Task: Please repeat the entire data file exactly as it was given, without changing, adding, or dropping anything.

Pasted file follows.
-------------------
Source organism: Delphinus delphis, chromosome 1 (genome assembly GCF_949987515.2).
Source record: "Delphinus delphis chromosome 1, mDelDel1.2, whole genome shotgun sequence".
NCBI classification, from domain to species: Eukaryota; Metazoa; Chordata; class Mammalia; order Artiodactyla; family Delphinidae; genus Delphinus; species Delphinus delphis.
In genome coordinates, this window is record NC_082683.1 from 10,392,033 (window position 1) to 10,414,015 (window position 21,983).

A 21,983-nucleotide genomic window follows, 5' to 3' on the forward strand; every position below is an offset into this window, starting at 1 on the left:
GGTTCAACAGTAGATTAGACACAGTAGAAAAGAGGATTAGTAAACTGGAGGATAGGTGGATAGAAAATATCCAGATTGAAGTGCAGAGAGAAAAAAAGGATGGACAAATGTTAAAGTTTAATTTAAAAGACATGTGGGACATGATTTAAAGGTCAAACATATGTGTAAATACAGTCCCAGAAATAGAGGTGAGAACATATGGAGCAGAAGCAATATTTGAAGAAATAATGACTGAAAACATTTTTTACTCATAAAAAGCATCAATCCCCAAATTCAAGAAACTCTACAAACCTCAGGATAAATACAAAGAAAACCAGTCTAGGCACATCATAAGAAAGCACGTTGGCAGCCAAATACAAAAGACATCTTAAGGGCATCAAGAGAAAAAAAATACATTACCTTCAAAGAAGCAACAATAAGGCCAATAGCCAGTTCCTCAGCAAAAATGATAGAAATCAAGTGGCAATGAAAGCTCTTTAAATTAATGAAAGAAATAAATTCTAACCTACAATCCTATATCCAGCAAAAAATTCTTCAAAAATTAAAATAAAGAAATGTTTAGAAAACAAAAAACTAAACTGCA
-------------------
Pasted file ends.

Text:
Source organism: Delphinus delphis, chromosome 1 (genome assembly GCF_949987515.2).
Source record: "Delphinus delphis chromosome 1, mDelDel1.2, whole genome shotgun sequence".
NCBI classification, from domain to species: Eukaryota; Metazoa; Chordata; class Mammalia; order Artiodactyla; family Delphinidae; genus Delphinus; species Delphinus delphis.
In genome coordinates, this window is record NC_082683.1 from 10,392,033 (window position 1) to 10,414,015 (window position 21,983).

A 21,983-nucleotide genomic window follows, 5' to 3' on the forward strand; every position below is an offset into this window, starting at 1 on the left:
GGTTCAACAGTAGATTAGACACAGTAGAAAAGAGGATTAGTAAACTGGAGGATAGGTGGATAGAAAATATCCAGATTGAAGTGCAGAGAGAAAAAAAGGATGGACAAATGTTAAAGTTTAATTTAAAAGACATGTGGGACATGATTTAAAGGTCAAACATATGTGTAAATACAGTCCCAGAAATAGAGGTGAGAACATATGGAGCAGAAGCAATATTTGAAGAAATAATGACTGAAAACATTTTTTACTCATAAAAAGCATCAATCCCCAAATTCAAGAAACTCTACAAACCTCAGGATAAATACAAAGAAAACCAGTCTAGGCACATCATAAGAAAGCACGTTGGCAGCCAAATACAAAAGACATCTTAAGGGCATCAAGAGAAAAAAAATACATTACCTTCAAAGAAGCAACAATAAGGCCAATAGCCAGTTCCTCAGCAAAAATGATAGAAATCAAGTGGCAATGAAAGCTCTTTAAATTAATGAAAGAAATAAATTCTAACCTACAATCCTATATCCAGCAAAAAATTCTTCAAAAATTAAAATAAAGAAATGTTTAGAAAACAAAAAACTAAACTGCA